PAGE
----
- Eleven House Republicans joined all Democrats on Thursday in voting to strip Georgia Republican Rep. Marjorie Taylor Greene of her two committee assignments.
- The measure was likely to pass with Democrats’ narrow House majority, though it was unclear how many Republicans would ultimately support the measure. Greene had already come under harsh criticism for her past rhetoric, some of which had been widely criticized as racist and anti-Semitic.
- While the final group included moderate Republicans like Michigan Rep. Fred Upton and Pennsylvania Rep. Brian Fitzpatrick, it included more conservative members and several freshman lawmakers as well.
Eleven House Republicans joined all Democrats on Thursday in voting to strip Georgia Republican Rep. Marjorie Taylor Greene of her two committee assignments.
The measure was likely to pass with Democrats’ narrow House majority, though it was unclear how many Republicans would ultimately support the measure. Democrats announced that they would force the vote to remove Greene from the Education and Labor Committee and the Budget Committee on Wednesday in response to unearthed videos that showed Greene harassing David Hogg, a Parkland shooting survivor.
Greene had already come under harsh criticism for her past rhetoric, some of which had been widely criticized as racist and anti-Semitic. She also had previously spoken in support of the baseless QAnon conspiracy, though she acknowledged that she was wrong to do so in a speech on the House Floor on Thursday.
While the final group included moderate Republicans like Michigan Rep. Fred Upton and Pennsylvania Rep. Brian Fitzpatrick, it included more conservative members and several freshman lawmakers as well.
New York Rep. Nicole Malliotakis was one of three New York Republicans who voted to strip Greene of her committees. The freshman congresswoman from Staten Island said that she voted the way she did in response to Greene’s past comments regarding 9/11, where she questioned whether a plane actually hit the Pentagon.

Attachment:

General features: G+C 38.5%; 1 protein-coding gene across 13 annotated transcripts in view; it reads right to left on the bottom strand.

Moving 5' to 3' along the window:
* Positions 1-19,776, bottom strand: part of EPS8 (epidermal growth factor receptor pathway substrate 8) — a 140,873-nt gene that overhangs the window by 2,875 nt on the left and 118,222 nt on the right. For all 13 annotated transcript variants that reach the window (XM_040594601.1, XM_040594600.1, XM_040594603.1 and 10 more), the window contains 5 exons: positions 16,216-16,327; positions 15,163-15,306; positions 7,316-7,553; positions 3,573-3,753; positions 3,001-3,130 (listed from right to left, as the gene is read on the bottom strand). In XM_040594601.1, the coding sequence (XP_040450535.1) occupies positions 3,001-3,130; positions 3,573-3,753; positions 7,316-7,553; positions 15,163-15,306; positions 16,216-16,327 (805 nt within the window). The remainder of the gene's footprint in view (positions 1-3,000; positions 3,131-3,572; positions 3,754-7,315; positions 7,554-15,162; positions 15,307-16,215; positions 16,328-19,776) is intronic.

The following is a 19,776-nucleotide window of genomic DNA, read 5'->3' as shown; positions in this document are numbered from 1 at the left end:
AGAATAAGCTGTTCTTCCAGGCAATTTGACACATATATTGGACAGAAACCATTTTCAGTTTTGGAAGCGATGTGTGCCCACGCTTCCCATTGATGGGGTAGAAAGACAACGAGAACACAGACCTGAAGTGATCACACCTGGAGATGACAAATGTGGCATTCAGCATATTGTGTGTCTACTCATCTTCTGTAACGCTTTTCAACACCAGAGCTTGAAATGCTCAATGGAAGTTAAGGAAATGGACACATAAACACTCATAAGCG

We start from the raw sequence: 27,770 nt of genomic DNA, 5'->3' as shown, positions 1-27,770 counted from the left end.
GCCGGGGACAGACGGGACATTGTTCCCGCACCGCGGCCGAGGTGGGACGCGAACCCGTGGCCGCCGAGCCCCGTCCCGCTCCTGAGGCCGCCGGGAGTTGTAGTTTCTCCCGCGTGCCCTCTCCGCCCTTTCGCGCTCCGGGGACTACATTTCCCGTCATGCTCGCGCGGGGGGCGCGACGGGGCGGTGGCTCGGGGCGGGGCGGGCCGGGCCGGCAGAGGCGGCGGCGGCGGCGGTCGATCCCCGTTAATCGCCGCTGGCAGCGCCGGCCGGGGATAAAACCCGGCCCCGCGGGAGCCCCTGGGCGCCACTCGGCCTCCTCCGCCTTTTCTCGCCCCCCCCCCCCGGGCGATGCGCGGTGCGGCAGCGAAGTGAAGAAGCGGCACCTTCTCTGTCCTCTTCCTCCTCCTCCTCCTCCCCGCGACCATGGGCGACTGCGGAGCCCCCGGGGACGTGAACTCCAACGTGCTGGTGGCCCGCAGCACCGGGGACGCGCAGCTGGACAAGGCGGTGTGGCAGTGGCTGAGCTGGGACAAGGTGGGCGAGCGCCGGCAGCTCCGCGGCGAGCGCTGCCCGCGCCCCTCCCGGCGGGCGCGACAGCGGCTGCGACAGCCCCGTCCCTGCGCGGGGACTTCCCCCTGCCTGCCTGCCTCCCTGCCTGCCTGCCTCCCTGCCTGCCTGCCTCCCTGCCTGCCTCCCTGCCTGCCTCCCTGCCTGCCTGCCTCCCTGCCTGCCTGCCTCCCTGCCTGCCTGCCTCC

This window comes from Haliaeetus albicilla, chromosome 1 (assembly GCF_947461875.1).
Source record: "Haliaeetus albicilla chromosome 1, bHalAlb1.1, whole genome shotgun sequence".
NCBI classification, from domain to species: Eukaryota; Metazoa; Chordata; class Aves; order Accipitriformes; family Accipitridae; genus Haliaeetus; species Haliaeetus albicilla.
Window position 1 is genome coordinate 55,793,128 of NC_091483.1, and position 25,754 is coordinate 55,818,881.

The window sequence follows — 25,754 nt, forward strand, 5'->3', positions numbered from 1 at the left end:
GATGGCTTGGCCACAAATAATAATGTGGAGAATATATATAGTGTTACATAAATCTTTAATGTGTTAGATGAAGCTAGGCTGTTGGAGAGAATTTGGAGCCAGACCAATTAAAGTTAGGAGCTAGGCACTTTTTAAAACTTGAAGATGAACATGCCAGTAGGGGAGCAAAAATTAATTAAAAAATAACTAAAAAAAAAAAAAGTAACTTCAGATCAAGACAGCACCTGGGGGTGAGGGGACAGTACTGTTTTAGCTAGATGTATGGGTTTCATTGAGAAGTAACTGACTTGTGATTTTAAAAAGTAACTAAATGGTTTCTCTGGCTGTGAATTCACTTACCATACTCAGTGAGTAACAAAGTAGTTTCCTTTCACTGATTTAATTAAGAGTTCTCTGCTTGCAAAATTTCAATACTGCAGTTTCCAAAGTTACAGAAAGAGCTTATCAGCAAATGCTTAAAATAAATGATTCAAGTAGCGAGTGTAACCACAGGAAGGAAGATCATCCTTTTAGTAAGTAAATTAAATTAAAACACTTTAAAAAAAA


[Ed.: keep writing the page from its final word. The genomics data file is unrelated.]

“Past comments made and endorsed Congresswoman Greene are deeply disturbing and extraordinarily offensive and hurtful to the thousands of 9/11 families and first responders, our Jewish community and many others in my district,” she said in a statement following the vote. “As Americans, we must hold ourselves to a higher standard and fully condemn such comments regardless of which side of the aisle they came from.”
Malliotakis added that she would be “consistent” in her condemnation of offensive comments and that she was waiting for resolutions to remove California Democratic Rep. Eric Swalwell from the House Intelligence Committee over his unknowing ties to a Chinese spy and to remove Minnesota Democratic Rep. Ilhan Omar from the House Foreign Affairs Committee over past comments that were widely regarded as anti-Semitic as well.
New York Rep. John Katko was one of 10 House Republicans who voted to impeach former President Donald Trump in January, and did not immediately offer a statement outlining his decision to strip Greene of her committees.
The moderate Republican has long been a target for Democrats looking to pick up his swing district. While Katko won reelection by just over 10 points in November, he outperformed Trump by 19 points.